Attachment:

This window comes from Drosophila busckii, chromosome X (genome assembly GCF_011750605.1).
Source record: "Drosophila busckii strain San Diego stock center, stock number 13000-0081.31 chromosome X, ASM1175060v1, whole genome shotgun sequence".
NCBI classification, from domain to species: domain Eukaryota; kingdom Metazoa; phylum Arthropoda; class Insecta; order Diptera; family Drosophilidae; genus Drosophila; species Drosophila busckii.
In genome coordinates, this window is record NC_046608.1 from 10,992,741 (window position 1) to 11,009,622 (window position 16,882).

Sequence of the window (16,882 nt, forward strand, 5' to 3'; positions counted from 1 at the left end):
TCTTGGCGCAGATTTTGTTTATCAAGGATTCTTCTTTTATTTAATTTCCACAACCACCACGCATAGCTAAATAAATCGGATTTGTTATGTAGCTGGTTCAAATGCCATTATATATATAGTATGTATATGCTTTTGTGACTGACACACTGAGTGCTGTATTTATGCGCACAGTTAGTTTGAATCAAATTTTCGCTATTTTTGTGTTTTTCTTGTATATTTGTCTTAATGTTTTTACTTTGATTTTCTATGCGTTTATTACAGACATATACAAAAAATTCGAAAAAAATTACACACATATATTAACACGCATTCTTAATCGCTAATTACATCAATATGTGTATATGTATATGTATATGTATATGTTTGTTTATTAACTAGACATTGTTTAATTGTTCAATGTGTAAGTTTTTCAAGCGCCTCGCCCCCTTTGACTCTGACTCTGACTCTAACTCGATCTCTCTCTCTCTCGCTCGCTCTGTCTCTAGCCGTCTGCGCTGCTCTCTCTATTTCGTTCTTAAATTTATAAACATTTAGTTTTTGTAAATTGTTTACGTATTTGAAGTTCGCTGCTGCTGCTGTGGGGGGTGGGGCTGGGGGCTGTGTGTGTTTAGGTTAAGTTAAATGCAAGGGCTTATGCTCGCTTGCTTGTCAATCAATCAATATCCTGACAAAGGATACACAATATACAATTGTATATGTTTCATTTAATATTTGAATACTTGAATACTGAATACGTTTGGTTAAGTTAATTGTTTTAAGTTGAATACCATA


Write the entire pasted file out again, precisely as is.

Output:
This window comes from Drosophila busckii, chromosome X (genome assembly GCF_011750605.1).
Source record: "Drosophila busckii strain San Diego stock center, stock number 13000-0081.31 chromosome X, ASM1175060v1, whole genome shotgun sequence".
NCBI classification, from domain to species: domain Eukaryota; kingdom Metazoa; phylum Arthropoda; class Insecta; order Diptera; family Drosophilidae; genus Drosophila; species Drosophila busckii.
In genome coordinates, this window is record NC_046608.1 from 10,992,741 (window position 1) to 11,009,622 (window position 16,882).

Sequence of the window (16,882 nt, forward strand, 5' to 3'; positions counted from 1 at the left end):
TCTTGGCGCAGATTTTGTTTATCAAGGATTCTTCTTTTATTTAATTTCCACAACCACCACGCATAGCTAAATAAATCGGATTTGTTATGTAGCTGGTTCAAATGCCATTATATATATAGTATGTATATGCTTTTGTGACTGACACACTGAGTGCTGTATTTATGCGCACAGTTAGTTTGAATCAAATTTTCGCTATTTTTGTGTTTTTCTTGTATATTTGTCTTAATGTTTTTACTTTGATTTTCTATGCGTTTATTACAGACATATACAAAAAATTCGAAAAAAATTACACACATATATTAACACGCATTCTTAATCGCTAATTACATCAATATGTGTATATGTATATGTATATGTATATGTTTGTTTATTAACTAGACATTGTTTAATTGTTCAATGTGTAAGTTTTTCAAGCGCCTCGCCCCCTTTGACTCTGACTCTGACTCTAACTCGATCTCTCTCTCTCTCGCTCGCTCTGTCTCTAGCCGTCTGCGCTGCTCTCTCTATTTCGTTCTTAAATTTATAAACATTTAGTTTTTGTAAATTGTTTACGTATTTGAAGTTCGCTGCTGCTGCTGTGGGGGGTGGGGCTGGGGGCTGTGTGTGTTTAGGTTAAGTTAAATGCAAGGGCTTATGCTCGCTTGCTTGTCAATCAATCAATATCCTGACAAAGGATACACAATATACAATTGTATATGTTTCATTTAATATTTGAATACTTGAATACTGAATACGTTTGGTTAAGTTAATTGTTTTAAGTTGAATACCATA